World energy consumption has been rising at a conerning rate since the mid 1970s. The reliance on oil presents a problem as this form of fuelruns out, the energy crisis worsens. Although rates of increase in energy use have been declining, the industrialization, agricultural development and rapidly growing populations of developing countries will need much more energy. However to bring the developing countries' energy use up to that of industrialized countries by the year 2025 would require an increase in the current global energy use by a factor of five. The planetary ecosystem could not stand this, especially if the increases were based on non-renewable fossil fuels. The current threats of global warming and acidification of the environment also tend to preclude even a doubling of energy use based on the present pattern of energy supply.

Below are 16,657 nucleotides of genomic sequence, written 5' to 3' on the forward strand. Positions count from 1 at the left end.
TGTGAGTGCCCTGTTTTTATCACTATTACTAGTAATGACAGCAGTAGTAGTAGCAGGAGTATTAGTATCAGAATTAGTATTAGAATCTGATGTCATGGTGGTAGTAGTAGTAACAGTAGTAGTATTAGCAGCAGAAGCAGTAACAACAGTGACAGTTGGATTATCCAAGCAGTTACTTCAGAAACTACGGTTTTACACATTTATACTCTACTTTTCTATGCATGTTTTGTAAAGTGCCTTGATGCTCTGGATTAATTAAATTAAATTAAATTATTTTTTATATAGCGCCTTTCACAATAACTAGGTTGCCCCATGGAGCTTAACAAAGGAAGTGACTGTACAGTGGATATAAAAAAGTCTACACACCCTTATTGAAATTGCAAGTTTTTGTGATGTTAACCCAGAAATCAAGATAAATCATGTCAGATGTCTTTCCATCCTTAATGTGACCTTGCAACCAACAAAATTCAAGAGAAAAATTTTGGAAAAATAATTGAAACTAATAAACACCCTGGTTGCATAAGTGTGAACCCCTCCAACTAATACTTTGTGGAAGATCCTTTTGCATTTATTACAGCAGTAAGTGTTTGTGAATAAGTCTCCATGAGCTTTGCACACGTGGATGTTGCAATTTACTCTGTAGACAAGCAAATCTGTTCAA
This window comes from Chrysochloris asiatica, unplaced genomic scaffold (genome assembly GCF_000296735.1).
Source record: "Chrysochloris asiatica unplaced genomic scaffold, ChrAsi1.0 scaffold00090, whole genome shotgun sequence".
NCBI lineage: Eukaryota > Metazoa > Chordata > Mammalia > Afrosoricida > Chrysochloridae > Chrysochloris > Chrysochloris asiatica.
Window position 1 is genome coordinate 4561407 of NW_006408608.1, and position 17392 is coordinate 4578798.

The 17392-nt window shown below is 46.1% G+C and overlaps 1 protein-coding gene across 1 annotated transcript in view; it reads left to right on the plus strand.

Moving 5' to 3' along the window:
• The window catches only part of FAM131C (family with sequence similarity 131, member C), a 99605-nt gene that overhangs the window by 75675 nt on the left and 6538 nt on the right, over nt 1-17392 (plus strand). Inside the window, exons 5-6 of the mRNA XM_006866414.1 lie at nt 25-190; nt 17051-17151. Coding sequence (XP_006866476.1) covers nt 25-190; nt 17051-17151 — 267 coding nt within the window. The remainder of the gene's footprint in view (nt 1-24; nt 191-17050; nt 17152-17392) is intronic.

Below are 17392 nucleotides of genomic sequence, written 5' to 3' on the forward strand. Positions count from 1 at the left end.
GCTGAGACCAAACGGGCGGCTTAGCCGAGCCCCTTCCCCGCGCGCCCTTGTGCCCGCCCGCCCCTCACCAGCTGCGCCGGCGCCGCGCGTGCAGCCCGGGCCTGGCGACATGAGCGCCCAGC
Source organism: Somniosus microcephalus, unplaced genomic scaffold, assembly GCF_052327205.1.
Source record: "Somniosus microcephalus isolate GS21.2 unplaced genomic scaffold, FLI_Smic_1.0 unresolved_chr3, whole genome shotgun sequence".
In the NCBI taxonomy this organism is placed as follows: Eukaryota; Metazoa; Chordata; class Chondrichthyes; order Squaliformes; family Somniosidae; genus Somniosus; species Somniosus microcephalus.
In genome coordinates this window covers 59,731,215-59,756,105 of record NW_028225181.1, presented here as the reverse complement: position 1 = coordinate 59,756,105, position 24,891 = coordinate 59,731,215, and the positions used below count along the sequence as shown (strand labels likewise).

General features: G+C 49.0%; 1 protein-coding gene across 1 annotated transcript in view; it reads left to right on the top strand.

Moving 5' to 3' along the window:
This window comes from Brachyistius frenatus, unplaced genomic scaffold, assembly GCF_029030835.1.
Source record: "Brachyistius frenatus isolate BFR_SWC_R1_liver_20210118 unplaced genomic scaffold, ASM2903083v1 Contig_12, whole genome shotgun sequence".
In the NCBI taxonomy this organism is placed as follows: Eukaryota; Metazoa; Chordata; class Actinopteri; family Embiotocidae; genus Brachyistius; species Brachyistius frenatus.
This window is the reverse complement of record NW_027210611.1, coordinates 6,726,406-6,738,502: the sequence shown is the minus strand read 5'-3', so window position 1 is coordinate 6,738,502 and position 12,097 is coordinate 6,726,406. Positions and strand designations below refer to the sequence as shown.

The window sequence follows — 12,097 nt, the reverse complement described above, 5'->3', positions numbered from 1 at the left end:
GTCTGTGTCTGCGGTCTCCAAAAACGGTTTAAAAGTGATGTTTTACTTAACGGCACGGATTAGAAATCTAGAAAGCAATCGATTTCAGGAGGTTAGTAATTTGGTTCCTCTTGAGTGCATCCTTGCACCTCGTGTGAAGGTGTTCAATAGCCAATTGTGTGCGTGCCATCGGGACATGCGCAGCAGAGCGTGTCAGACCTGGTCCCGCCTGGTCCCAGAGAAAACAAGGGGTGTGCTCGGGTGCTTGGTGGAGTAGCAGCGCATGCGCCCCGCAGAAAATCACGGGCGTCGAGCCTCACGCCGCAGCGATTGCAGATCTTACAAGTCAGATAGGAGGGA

The energy crisis dates from the early 1970's and when Libya successfully challenged the world oil production-pricing policies traditionally dictated by the international oil companies. By 1980 the international oil companies had lost control of the world oil markets. Explorations in such areas of Alaska, the Arctic, the North Sea, and the continental USA failed to procure great benefits, and OPEC and Third World proven oil reserves failed to grown; thus the possibility of oil running out within 50 years became statistically demonstrable.
1. The so-called energy crisis owes more to politics, prices and technological gaps than to physical shortages of crude oil and other fuels. There are no shortages in fuels, because when prices of carbon-based fuels rise enough effective alternatives will be found.
2. The global energy problem has less to do with depleting resources than with controlling pollutants. No global shortages of hydrocarbon fuels are in sight. Reserves of oil and natural gas will last seventy to a hundred years if exploited at 1990 rates. (This does not take into account huge deposits of oil shale, heavy oils, and gas from unconventional sources.